ASEE Prism

ASEE Prism is the flagship publication of the American Society for Engineering Education. ASEE Prism provides coverage and analysis of higher education in the engineering field.

Articles from Vol. 11, No. 3, November

Allergy-Free Cats
Can science help create the pur-r-r-rfect cat? Well cat fanciers might argue that our feline friends can't be improved upon. But for 27.5 million Americans, cats are a source of real discomfort: itchy eyes, sneezing, and wheezing. That's because they're...
A Race in the Sun
ON CAMPUS During the American Solar Challenge race last summer, students found themselves yelling at enthusiastic supporters to "Please stand back!" It wasn't that they lacked an appreciation for their audience. But if too many people started to crowd...
Fashion with Shock Appeal
Electronically-enabled clothing has been speculated about in the technology and fashion media ever since comic spymeister Maxwell Smart chatted into his shoe-phone. But so-called wearware has been rare-rare on store shelves. A year ago, jeansmaker Levi...
Improving with Age
TEACHING TOOLBOX University administrators are figuring out how to balance the benefits of experience provided by older faculty members with the occasional need to help them remain innovative in the classroom. As the leaves turn to autumn colors across...
Innovations in Engineering
The United States has over 300 engineering colleges, each with its own financial resources, graduate-employer base, and student body. The advent of the EC2000 accreditation process requires each college to assess its resources and opportunities and identify...
Making Every Vote Count
After the debacle of last year's presidential election, which was turned into a weeks-- long cliffhanger because of confusing or soiled ballots, there has been bipartisan agreement that perhaps America's electoral system needs a high-tech fix. But a...
Mastery Learning
TEACHING TOOLBOX TEACHING TEACHING METHODS COME AND GO BUT THIS ONE MAY BE HERE TO STAY. The "hot" engineering teaching method in the 1970s was the Personalized System of Instruction, which is a form of "mastery learning." Students studied material,...
Onward but Perhaps Not Upward
REFRACTIONS Two different attack sites in two different cities-one with its buildings arranged vertically, in celebration of America's towering supremacy, the other horizontally, crouched symbolically in defense-have posed two very different challenges...
Open University
MIT is known worldwide as an incubator of eggheads, an insular realm inhabited by pale men and women with pocket protectors who are so enchanted by transistors and algorithmsand the musings of their own big brains-that they're oblivious to the world...
Role Model for Diversity
John Slaughter has always worked hard to attract more minorities to engineering. Now as president of NACME he's in a position to make a real difference. In Topeka, Kansas, where John Brooks Slaughter grew up, most people thought that a person who worked...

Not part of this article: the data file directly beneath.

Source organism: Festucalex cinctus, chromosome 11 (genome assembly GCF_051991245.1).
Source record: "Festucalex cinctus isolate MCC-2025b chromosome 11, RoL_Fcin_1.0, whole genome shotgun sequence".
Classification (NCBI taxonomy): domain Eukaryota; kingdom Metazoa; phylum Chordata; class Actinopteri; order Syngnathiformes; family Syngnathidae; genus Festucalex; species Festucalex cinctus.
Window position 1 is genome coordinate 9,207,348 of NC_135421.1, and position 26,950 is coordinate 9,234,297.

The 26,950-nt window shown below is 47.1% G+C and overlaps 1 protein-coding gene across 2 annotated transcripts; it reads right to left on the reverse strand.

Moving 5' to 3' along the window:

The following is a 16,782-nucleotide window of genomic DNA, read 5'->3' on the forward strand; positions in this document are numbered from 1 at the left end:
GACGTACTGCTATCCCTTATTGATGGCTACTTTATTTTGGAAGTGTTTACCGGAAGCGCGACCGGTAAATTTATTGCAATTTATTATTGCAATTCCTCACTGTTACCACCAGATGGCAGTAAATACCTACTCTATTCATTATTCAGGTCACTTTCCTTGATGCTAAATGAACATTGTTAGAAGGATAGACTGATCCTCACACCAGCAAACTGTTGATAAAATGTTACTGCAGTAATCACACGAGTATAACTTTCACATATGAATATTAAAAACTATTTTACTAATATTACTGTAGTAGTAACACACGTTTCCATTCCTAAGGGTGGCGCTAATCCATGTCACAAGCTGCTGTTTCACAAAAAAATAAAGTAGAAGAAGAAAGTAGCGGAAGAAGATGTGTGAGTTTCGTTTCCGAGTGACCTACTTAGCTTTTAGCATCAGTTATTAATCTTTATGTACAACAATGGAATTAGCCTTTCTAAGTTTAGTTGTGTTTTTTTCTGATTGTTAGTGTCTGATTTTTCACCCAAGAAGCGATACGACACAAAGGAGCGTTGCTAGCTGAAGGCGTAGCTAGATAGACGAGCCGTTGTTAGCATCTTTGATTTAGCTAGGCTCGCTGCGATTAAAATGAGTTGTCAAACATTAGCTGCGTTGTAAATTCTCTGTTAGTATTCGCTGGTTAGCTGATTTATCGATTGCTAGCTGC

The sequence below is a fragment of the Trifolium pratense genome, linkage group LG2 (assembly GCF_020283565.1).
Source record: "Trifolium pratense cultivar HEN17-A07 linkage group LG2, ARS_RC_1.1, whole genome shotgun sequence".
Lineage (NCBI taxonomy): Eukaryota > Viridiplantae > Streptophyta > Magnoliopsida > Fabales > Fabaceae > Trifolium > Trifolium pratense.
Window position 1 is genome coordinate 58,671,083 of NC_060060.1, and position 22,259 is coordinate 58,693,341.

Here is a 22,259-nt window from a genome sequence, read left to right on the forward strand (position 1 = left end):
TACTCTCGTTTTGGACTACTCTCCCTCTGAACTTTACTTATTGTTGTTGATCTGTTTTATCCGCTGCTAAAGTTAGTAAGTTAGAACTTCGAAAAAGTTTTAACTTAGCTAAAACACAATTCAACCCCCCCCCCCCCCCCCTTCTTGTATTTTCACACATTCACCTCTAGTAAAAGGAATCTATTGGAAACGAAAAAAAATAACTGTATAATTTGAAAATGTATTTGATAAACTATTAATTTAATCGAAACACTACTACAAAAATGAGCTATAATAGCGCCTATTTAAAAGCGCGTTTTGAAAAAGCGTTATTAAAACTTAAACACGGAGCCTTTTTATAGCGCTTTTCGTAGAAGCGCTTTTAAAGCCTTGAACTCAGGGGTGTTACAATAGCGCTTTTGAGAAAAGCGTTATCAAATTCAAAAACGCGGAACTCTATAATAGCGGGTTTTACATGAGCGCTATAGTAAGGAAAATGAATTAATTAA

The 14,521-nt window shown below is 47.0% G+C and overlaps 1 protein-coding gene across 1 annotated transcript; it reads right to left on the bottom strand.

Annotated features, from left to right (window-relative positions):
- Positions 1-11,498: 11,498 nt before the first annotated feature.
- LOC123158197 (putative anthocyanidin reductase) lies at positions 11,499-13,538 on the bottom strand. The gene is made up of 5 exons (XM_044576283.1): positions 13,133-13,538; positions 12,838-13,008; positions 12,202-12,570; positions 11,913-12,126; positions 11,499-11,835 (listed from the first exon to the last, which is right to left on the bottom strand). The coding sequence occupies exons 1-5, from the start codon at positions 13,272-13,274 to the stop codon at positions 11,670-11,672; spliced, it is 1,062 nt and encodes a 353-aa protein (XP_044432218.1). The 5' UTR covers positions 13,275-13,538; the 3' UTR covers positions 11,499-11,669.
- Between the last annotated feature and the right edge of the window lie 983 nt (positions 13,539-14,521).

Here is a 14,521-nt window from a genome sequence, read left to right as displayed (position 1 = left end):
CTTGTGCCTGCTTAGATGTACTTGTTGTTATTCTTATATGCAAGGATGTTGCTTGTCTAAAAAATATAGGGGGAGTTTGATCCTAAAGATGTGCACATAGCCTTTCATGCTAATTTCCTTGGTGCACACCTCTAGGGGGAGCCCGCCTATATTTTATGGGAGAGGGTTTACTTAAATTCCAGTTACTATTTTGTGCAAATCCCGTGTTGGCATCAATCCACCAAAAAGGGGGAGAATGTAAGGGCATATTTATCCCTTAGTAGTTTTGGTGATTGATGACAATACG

Surprising Shift in Student Aid
As every alumnus knows, the ol' alma mater counts heavily on their generosity to help fund such things as expansions, projects, and scholarships. And in gratitude for the institution's help in launching their careers, many grads gladly write out checks...
Take Me, Take My Spouse
Fortunately for married academicians-and others in long-term relationships-a growing number of colleges and universities are addressing the dilemma of the dual career couple. After months of an intensive search, you've finally identified the perfect...
The Media Is the Message
LAST WORD I would in one fell swoop reach out to more young men and women than I would over the rest of my academic career. Last May, I was invited to be a judge for the cable television show "Junkyard Wars," sponsored by The Learning Channel. "Junkyard...
Tight-Lipped Labs
TEACHING TOOLBOX RESEARCH FEDERAL REGULATIONS GOVERN MORE OF WHAT WE DISCLOSE TO COLLEAGUES AND STUDENTS We all know that publication of engineering and computer science research in peer-reviewed journals is the hallmark of a successful academic program....
Trouble in High-Tech Land
We've all heard of Murphy's Law, which posits that whatever can go wrong will go wrong. That would seem to be the point of a recently published book by technology writer James R. Chiles, Inviting Disaster: Lessons from the Edge of Technology (Harper...
Wanted: Third-Class Ticket Holders
PRESIDENT'S MESSAGE I remember reading an article a few years ago that was written for a fraternity. The article was entitled, "Excuse Me, Are You Holding a Third-- Class Ticket?" Since the article could apply to any volunteer organization, I couldn't...
Whirling about in Class
It's the last day of class, and Pablo Iglesias' students are facing a test that will determine 30 percent of their grades-the model helicopter test. Iglesias, 37, teaches Control Systems Design, a class for engineering students at Johns Hopkins University....